Aldo Mayorga woke up on March 21 to find the streets of his neighborhood crowded with emergency vehicles and SWAT officers armed with rifles.
While he wanted to remain uninvolved in what would become an almost nine-hour standoff, the Los Angeles Police Department officers who had swarmed the 12200 block of Cohasset and Runnymeade streets in North Hollywood were about to ask for his help, as had started that morning, and the SWAT team needed a dry place to use as a command post as they dealt with a report of one or two suspects barricaded in a home with weapons.
What Mayorga didn't realize at the time was that allowing the officers into his home would result in about $1,000 worth of water damage to his garage door and leave him without the use of his garage for two months.
He is thankful, however, that the LAPD eventually returned the favor for the help it received on the day of the standoff and helped him get a new garage door to replace the one that had become unusable. However, the police replaced the door only out of kindness, and an analysis of the incident reveals that the LAPD and city are not liable for any damages caused by the police that an innocent citizen suffers as the result of a police investigation.
An Intense Day
The rainstorm that March day was one of the worst to hit the Valley in the last year. Barricaded suspects with guns is one of the most dangerous situations police officers ever have to deal with, and the horrendous weather conditions presented police with an extra challenge.
Luckily for the LAPD, the 27-year-old Mayorga and his mother-in-law, Jane Valentine, who also lives at the house with Mayorga's wife and child, were accommodating. When Capt. Peter Whittingham of the North Hollywood Division asked the family if his team could stay in their house, Valentine quickly said yes.
"[My mother-in-law] felt safer with them in our garage than anywhere else, because we didn't know what was about to go down. We figured that if this is going to be their command center, we'll be better protected," Mayorga said.
Mayorga said that in the midst of the standoff the family was becoming concerned about the garage door. It remained open during the day and water had built up on it.
Whittingham assured them that if any damage were to be done to their property, he would be able to get them compensation. In late June, they were finally rewarded and their old garage door that had received the most damage was replaced for free.
"Of course we're happy … it was touch and go for a while because we didn't know what was happening." Mayorga said. "But other than [how long it took], they took care of us."
But the stresses Maryorga's family endured, as well as the owners of the apartment where the standoff occurred, seem to have been in vain. When the SWAT team converged on the apartment building located just behind Mayorga's at 2:15 p.m., the suspect or suspects inside .
Despite repeated requests from Patch, the LAPD has not provided information about what led to the standoff or the current status of the case.
According to Olga Ayala, the senior field deputy for Sun Valley and North Hollywood in Los Angeles City Councilman Tony Cardenas' office, who spoke at a North Hollywood North East Neighborhood Council meeting in May, someone had called 911 and said their roommate was trying to kill them with a gun.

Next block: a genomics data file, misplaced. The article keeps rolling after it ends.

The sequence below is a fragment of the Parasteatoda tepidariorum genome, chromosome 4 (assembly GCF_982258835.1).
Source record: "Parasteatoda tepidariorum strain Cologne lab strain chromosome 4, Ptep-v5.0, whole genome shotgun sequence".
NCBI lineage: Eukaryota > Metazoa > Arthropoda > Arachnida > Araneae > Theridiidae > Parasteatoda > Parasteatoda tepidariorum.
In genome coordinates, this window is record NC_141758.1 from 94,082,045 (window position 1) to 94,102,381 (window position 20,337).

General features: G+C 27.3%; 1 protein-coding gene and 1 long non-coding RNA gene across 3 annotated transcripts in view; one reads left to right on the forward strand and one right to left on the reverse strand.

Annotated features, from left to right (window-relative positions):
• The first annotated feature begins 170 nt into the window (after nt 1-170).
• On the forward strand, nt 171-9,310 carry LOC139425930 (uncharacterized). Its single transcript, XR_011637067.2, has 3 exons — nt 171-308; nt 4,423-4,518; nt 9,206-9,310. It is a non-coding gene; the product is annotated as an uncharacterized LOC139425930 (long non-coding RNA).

Not knowing the suspect or suspects were already away, the LAPD surrounded the home and later stormed the apartment after throwing tear gas grenades inside.
LAPD Not Liable for Collateral Property Damage
According to Ayala, who asked the neighborhood council for money to help replace the door, Cardenas' office had frozen any extra spending until July and was unable to help. The council informed Ayala that their budgets would also not allow them to help until July.
The owners of the apartment were also left to foot the bill for the tear gas cleanup. Though Ayala said the Los Angeles Fire Department helped to clean up the apartment, the owners were still left with a substantial bill as most of the furniture was damaged.
Ayala said during the neighborhood council meeting that the city was not liable for any of the damages.
"Please be careful when you offer your house to the police department because there is no compensation," Ayala said. "If there's a pursuit or something and your vehicle gets damaged, you are on your own completely if you don't have insurance. The city is not liable for anything."
Emily Williams, deputy chief of staff in Cardenas' office, confirmed that the compensation Mayorga received was not because the city lawfully owed his family money. She said the LAPD just wanted to give back to the citizens who had helped them.
"We never want to punish people for doing a good deed," Williams said. "Here they were of their own volition, reaching out and doing something extremely helpful to some officers who were caught out in the rain."
Williams said LAPD headquarters agreed to pay the entire bill through a discretionary fund. On June 23, the door was installed.
Williams also said that there was not any official city policy that could help guide them through this situation because it was such a rare occurrence.
"Because it's so unusual, there is no literal 'rainy day' fund," she said.
While Mayorga said the day was tense, his family felt safe enough staying in their home.
He said he was surprised how many police officers responded to the incident. Throughout the day, there were about 20 to 30 officers inside his garage, using the dry area to plan their next moves.
"They even brought their port-o-potties," he said.
Mayorga also said he understood why the police needed to stay in the garage.
"The wind was blowing so hard, and the rain was coming straight down in nickle-size drops," Mayorga said. "If you were standing outside, you couldn't even talk to each other because of all the noise."